fugit mundi

-Domenico Ghirlandaio (workshop), Temptation of St. Anthony, after Martin Schongauer’s woodcut, c.1490

I read the Biography of St Anthony of the Desert, by St Athanasius in the Avila Institute course “Wisdom of the Saints: from St Athanasius to St Bernard of Clairvaux“. I would recommend. This is a foundational text for the Christian.

As a general disclaimer, general, I would either a) take such a course when reading documents thousands of years old, steeped in the history, context, language, translation, etc., which they inescapably are. Take a good guide. You’ll need them. Or, b) [feeling the theme?  do yourself a favor.  take the hint.  🙂  ] a good guide, exceedingly generous, patient, and interested solely (souly 🙂 in your benefit, and edification, erudition.

-by Br. Bartholomew Calvano, OP

“St. Anthony of the Desert is considered the Father of Monasticism. Not because he was the first monk but because he was the first to venture deep into the wilderness. St. Athanasius reports that although there were monks in Egypt before Anthony, they all remained near their homes. Anthony lived with an old man for a time to learn how to be an ascetic. When he resolved to head into the deep desert, he asked this same old man to join him. The old man, however, “declined on account of his great age, and because as yet there was no such custom.” So Anthony set off into the desert alone.

By his journey into the desert, St. Anthony models the fugit mundi (flight of the world) that characterizes true monastic life. This flight of the world is not the flight of a coward nor the avoidance of hardship or the total abandonment of all people. The monk who flees the world cares deeply for those in the world. In fact, by fleeing the world the monk enters into a spiritual combat for those still in the world.

This spiritual combat was clearly evident in the life of St. Anthony. The three traditional sources of temptation are the world, the flesh, and the devil. By fleeing the world, St. Anthony avoided the first. By disciplining his body through fasting and other mortifications he quieted the second. His main struggle in the desert, then, was with the devil. St. Anthony was frequently visited with the torments of demons. It was for this combat that he fled into the desert.

There then he passed his life, and endured such great wrestlings, ‘Not against flesh and blood’ (Ephesians 6:12), as it is written, but against opposing demons, as we learned from those who visited him. For there they heard tumults, many voices, and, as it were, the clash of arms. At night they saw the mountain become full of wild beasts, and him also fighting as though against visible beings, and praying against them. And those who came to him he encouraged, while kneeling he contended and prayed to the Lord. Surely it was a marvellous thing that a man, alone in such a desert, feared neither the demons who rose up against him, nor the fierceness of the four-footed beasts and creeping things, for all they were so many. But in truth, as it is written, ‘He trusted in the Lord as Mount Sion,’ with a mind unshaken and undisturbed; so that the demons rather fled from him, and the wild beasts, as it is written (Job 5:23), ‘kept peace with him.’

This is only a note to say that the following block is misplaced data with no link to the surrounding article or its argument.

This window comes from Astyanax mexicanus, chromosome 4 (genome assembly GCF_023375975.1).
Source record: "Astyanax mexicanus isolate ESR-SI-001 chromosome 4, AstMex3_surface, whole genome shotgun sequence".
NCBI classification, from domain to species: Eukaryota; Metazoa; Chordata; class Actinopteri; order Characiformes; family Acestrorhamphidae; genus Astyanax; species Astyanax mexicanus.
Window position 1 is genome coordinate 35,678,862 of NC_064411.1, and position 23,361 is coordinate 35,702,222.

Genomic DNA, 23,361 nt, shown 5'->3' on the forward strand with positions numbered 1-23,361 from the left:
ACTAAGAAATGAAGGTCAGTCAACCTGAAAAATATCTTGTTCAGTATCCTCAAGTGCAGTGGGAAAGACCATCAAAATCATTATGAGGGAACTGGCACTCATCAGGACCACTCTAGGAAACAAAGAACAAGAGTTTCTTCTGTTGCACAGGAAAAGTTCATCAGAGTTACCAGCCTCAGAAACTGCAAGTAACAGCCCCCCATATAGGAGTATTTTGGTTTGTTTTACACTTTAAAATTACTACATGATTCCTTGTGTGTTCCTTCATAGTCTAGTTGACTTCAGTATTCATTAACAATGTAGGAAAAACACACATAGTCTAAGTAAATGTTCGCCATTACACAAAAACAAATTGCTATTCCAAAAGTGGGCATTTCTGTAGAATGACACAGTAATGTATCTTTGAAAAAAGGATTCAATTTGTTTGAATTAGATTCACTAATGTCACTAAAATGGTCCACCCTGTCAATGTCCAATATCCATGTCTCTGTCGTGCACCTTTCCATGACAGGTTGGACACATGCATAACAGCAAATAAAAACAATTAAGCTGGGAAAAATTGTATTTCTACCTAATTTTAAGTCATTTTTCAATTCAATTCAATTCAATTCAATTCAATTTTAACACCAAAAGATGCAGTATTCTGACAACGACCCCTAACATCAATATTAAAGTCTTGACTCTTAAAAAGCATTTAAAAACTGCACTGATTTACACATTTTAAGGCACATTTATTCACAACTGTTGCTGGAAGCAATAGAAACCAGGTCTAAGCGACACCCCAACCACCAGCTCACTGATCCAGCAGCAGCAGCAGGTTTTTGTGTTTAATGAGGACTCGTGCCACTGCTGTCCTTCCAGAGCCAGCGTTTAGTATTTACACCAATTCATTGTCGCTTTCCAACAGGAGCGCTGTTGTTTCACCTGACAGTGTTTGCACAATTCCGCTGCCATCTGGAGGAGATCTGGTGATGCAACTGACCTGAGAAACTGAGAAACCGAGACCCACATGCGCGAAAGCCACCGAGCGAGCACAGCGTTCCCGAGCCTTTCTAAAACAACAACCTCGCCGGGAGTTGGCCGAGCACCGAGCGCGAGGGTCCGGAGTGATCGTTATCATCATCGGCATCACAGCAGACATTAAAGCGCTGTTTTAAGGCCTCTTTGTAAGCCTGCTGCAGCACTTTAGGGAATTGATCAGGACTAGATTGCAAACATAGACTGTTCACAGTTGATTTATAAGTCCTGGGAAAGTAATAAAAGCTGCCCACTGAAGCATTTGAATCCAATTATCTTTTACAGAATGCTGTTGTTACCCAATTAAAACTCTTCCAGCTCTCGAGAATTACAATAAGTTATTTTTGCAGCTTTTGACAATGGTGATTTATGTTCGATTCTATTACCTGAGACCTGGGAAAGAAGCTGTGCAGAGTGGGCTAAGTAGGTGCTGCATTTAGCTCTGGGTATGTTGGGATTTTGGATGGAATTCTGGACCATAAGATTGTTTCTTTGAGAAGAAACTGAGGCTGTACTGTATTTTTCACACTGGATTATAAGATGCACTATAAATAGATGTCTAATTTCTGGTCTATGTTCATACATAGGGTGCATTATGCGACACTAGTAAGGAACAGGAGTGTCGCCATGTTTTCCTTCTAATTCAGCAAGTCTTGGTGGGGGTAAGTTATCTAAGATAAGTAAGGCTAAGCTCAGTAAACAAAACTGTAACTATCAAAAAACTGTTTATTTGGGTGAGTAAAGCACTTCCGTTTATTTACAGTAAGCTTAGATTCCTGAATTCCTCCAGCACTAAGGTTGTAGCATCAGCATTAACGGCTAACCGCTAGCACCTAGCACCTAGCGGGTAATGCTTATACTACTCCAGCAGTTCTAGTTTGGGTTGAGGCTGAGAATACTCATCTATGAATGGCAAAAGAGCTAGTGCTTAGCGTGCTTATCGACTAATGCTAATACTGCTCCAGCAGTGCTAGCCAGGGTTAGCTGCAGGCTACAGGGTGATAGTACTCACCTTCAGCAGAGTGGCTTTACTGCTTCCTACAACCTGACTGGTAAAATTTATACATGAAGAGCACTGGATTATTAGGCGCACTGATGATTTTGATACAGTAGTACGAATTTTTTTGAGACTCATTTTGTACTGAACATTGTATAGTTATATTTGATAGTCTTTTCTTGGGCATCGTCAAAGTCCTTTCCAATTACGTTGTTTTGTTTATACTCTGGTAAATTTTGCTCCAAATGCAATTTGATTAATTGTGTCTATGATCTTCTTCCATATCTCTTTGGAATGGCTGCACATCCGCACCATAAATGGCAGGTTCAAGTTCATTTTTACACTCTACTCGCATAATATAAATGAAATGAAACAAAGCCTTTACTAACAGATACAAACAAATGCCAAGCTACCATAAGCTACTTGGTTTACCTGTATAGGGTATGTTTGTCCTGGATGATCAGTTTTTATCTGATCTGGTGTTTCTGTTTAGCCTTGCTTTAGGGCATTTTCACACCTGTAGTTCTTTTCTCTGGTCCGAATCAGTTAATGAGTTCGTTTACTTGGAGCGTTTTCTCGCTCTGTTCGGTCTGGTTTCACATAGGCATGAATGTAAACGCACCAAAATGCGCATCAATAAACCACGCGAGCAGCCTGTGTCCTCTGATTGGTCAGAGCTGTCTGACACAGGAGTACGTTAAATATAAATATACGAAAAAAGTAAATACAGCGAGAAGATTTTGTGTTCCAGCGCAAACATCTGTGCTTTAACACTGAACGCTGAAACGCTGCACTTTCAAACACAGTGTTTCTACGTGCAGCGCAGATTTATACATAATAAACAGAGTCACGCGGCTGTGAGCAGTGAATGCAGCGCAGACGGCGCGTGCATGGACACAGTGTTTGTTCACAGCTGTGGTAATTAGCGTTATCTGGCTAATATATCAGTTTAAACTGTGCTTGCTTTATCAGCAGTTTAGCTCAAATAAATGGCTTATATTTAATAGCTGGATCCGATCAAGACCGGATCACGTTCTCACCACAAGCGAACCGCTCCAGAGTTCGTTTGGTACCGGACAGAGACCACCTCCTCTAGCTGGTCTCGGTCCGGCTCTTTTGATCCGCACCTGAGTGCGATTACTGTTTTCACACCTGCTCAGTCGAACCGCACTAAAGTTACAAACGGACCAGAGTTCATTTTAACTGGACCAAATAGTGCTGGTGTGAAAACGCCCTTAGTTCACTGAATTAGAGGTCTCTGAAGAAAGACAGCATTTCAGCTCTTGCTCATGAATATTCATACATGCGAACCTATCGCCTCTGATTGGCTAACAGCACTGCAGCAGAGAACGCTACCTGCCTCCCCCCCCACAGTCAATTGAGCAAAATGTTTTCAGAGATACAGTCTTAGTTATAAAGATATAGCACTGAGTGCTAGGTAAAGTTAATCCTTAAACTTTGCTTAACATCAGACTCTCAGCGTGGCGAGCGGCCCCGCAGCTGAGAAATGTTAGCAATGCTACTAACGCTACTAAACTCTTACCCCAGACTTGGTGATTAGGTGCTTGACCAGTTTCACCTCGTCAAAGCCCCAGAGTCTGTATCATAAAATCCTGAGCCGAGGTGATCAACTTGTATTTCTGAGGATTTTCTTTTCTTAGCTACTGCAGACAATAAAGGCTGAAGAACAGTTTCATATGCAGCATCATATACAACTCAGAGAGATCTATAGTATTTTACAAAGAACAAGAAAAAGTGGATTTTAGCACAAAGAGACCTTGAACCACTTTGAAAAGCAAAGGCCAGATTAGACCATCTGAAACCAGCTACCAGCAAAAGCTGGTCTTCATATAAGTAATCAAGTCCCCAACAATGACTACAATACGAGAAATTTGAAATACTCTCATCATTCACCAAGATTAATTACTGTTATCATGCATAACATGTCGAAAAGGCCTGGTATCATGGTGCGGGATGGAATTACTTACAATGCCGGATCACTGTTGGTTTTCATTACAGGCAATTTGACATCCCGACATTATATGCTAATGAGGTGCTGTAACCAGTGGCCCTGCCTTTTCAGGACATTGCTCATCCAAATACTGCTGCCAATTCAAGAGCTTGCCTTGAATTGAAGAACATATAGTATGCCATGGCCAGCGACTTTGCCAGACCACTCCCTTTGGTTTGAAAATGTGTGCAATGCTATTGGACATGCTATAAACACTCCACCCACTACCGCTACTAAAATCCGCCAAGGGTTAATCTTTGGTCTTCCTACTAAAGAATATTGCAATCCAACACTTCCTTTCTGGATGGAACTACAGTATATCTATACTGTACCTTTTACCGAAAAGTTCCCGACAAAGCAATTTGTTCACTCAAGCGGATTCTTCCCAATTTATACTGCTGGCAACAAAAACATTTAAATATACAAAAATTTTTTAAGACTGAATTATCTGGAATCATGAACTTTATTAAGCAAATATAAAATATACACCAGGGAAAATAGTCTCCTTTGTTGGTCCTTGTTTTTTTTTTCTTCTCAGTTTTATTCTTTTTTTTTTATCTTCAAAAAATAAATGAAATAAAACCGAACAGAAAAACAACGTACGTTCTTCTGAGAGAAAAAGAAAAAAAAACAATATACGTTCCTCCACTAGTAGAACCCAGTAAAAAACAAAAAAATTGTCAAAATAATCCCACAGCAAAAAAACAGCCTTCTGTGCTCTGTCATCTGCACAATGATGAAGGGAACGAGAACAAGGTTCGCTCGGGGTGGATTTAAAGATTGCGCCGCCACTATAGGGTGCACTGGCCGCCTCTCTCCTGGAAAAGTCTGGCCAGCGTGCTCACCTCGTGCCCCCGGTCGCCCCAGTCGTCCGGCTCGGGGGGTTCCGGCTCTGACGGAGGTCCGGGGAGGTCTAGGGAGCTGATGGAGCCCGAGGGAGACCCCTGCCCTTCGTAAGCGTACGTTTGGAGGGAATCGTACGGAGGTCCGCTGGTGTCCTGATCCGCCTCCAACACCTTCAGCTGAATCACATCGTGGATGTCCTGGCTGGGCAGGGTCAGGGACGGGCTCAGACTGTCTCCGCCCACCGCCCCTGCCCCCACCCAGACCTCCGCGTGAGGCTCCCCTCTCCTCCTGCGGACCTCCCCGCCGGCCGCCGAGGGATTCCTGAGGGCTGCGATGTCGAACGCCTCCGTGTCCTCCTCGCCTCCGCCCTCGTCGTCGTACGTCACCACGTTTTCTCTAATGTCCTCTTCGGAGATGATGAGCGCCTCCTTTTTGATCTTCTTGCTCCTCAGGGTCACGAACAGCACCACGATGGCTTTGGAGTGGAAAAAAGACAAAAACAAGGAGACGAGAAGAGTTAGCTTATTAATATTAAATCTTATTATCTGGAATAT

Although he had few worldly cares, St. Anthony had many tribulations from evil spirits. The monk fights more intensely the spiritual battle that all Christians must fight. Indeed, whenever each of us, be we monk or layman, advances in holiness, the demons increase their temptations and hinder us by evil thoughts. However, we need not fear these temptations of the devils since they will fail if we persevere in prayer, fasting, and faith in the Lord. We see that even in the midst of his spiritual struggles, when others would come to visit Anthony, he was able to encourage them. One of the greatest gifts that holy men and women receive through struggling in the spiritual combat is this ability to encourage and strengthen others who come to them for help. It is why so many of the stories of the Desert Fathers show men and women seeking them out in the wilderness and why even today monasteries are excellent places to make a retreat and to receive spiritual direction from holy monks.

One of the helps that St. Anthony recommended in this spiritual combat is to make use of the sign of the cross. He gave this advice: “the demons make their seeming onslaughts against those who are cowardly. Sign yourselves therefore with the cross, and depart boldly, and let these make sport for themselves.” For St. Anthony, the sign of the cross is not simply a habitual action used to begin prayer, but rather a powerful defense that fortifies a Christian to resist the temptations of evil spirits. The sign of the cross invokes both the cross by which Christ overcame the power of the devil and also the name of the Holy Trinity. As St. Anthony says, “Where the sign of the Cross is, magic is weak and witchcraft has no strength.” We, therefore, should not be casual in making the sign of the cross, but recognize the great power present in the sign we make. Furthermore, we should make this sign as frequently as we are tempted and recall the price which Christ paid to redeem us. For then we will have no need to fear temptation since we will boldly advance under the protecting shadow of the cross.”

2 Tim 4:7 – this Scripture passage was carved into the base of the statue of a young, youthful, striving St Paul outside my home parish of St Paul’s, Stone Harbor, NJ.

-Google street view


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